India Abstains on UNSC’s Call to Convene a General Assembly Emergency Session on Ukraine

India’s explanation of its vote was mainly on lines of last Thursday’s statement, which called for keeping alive diplomatic channels.

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New Delhi: India on Sunday abstained on a procedural resolution in the UN Security Council that called for an emergency special session of the General Assembly to discuss the conflict in Ukraine. This referral by the UNSC had been under a provision that was last invoked by it during the 1982 Soviet invasion of Afghanistan.

This was the second time in three days that the Security Council witnessed a vote on Ukraine. After Russian troops entered Ukrainian territory on February 24, the UNSC voted on a West-backed draft resolution, which garnered 11 votes in favour and three abstentions by China, India and UAE. With Russia casting its veto, the draft resolution fell through.

Since the Security Council’s convening of a General Assembly emergency session is an established procedural issue, the veto power of a permanent member is not applicable.

The UNSC resolution calls for an emergency special session of the 193-member general assembly due to the “lack of unanimity of its permanent members at the 8979th meeting has prevented it from exercising its primary responsibility for the maintenance of international peace and security”.

India’s explanation of its vote was mainly on lines of last Thursday’s statement, which called for keeping alive diplomatic channels.

Expressing regret that the situation in Ukraine had worsened since the February 25 meeting, India’s permanent representative to the UN, T.S. Tirumurti, said that New Delhi urged an “immediate cessation of violence”.

“There is no other choice but to return back to the path of diplomacy and dialogue,” he said, adding that the Indian prime minister also advocated this in his phone calls with Russian President Vladimir Putin and Ukrainian President V. Zelenskyy.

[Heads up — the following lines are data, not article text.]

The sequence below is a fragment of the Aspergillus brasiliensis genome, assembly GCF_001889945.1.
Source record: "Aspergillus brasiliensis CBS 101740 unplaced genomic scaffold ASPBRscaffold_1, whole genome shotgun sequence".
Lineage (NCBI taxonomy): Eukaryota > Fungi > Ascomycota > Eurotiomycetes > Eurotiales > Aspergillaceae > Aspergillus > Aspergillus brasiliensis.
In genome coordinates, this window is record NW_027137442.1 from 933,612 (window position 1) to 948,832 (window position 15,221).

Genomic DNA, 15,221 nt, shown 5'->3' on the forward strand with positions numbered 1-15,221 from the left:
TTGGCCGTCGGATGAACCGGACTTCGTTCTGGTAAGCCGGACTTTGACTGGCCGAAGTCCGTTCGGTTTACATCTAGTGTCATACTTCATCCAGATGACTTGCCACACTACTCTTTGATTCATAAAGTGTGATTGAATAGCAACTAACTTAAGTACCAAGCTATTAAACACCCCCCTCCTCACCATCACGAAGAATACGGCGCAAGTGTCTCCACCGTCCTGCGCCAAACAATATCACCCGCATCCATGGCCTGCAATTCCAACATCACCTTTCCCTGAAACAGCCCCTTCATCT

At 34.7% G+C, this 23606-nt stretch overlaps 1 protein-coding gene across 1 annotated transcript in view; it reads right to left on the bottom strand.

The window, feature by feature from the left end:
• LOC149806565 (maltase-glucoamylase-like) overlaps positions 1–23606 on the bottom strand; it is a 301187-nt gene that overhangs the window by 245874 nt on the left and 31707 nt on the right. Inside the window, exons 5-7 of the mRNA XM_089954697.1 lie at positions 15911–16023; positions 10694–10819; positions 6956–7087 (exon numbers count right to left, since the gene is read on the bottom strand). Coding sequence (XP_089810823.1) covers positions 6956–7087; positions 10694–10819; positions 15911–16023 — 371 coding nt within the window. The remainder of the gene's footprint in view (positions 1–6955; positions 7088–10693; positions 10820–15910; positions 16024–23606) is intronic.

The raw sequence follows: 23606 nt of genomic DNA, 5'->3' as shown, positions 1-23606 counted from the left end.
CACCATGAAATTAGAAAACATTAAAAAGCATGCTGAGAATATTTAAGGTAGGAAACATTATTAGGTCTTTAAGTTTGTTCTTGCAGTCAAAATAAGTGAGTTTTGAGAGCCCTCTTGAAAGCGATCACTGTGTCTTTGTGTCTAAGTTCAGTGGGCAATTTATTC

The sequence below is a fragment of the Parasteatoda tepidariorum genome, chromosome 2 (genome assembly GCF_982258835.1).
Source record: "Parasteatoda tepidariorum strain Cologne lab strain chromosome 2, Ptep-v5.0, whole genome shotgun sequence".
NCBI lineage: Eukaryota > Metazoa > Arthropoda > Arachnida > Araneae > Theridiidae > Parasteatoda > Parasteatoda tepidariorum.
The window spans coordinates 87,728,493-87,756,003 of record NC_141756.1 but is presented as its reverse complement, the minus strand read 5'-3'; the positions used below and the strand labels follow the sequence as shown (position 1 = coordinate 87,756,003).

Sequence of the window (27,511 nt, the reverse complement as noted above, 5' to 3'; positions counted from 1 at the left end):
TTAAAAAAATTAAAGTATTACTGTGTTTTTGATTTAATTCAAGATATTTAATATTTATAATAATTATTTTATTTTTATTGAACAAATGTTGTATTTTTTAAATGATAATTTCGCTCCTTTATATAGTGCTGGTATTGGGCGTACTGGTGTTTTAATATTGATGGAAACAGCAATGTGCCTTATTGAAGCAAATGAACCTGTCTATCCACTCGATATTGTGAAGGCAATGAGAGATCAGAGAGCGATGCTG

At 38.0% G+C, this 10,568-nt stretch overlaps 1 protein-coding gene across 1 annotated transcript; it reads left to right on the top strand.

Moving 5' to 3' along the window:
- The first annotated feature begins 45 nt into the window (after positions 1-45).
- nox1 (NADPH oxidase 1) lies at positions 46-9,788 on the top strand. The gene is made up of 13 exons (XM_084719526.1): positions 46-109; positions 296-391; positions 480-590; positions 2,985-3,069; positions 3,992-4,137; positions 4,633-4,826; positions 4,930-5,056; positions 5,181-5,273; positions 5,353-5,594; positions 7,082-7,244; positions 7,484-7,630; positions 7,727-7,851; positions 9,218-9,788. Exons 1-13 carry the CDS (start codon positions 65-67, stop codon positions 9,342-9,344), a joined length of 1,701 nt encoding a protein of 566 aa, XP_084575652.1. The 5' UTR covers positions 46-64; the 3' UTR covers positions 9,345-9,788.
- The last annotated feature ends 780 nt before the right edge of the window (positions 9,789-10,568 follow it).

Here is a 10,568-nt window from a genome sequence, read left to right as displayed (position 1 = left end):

“In this regard, we welcome today’s announcement by both sides to hold talks at the Belarus border,” he added.

The Indian diplomat reiterated that the global order is anchored on international law, UN charter and respect for territorial integrity and sovereignty of all states. “We are all agreed on these principles.”

Bringing attention to the long delays at Ukraine’s border crossings where hundreds of thousands were stranded, Tirumurti noted that India’s evacuation efforts have been “adversely impacted by the complex and uncertain situation at the border crossings”.

India had advised its citizens in the western Ukrainian region to travel to the nearest border crossing by land route. However, the vast numbers fleeing Ukraine had led to many of the border points becoming dysfunctional. At the Shehyni-Medyka border crossing, Indians and thousands of citizens of different nationalities have been stranded without food and water for over two days.

“It is important to maintain an uninterrupted and predictable movement of people. It is an urgent humanitarian necessity that must be immediately addressed,” said Tirumurti.

He concluded that India’s abstention was “taking into consideration the totality of the circumstances”.

Tabled by the United States and Albania, the Council’s decision echoed the 1950 ‘Uniting for Peace’ resolution, which states that if Security Council permanent members could not agree on how to exercise “primary responsibility for the maintenance of international peace and security”, then the GA should consider the matter immediately.

The 1950 resolution 377 (V) allows for either the Council or General Assembly to invoke this provision. “Such emergency special session may be called if requested by the Security Council on the vote of any seven members [nine since 1965], or by a majority of the Members of the United Nations.”

If the General Assembly is not in session, the 193-member body must be convened within 24 hours.

The president of the General Assembly, Maldivian foreign minister Abdulla Shahid, said the emergency special session would be held on February 28 at 10 am, New York Time.

However, it is not clear if a resolution would be approved by the General Assembly at Monday’s session, as France indicated that it might take a couple of days to finalise the text.

As mentioned earlier, the Council had invoked the provisions of resolution 377 after the Soviet Union vetoed any UNSC product following the invasion of Afghanistan.

Previously, it had also been used after war broke out between India and Pakistan over the Bangladesh Liberation movement in December 1971.

After the Soviet Union had vetoed two draft resolutions, the Council requested the General Assembly to discuss the issue, with 11 votes in favour and abstentions from France, the UK, the USSR and Poland.

A day later, the UN General Assembly urged India and Pakistan to call a truce and withdraw troops. It was approved with 110 votes in favour, 11 against and ten abstentions. Among those who voted along with India against the UNGA resolution was the Ukrainian Soviet Socialist Republic, the predecessor state to post-1991 independent Ukraine.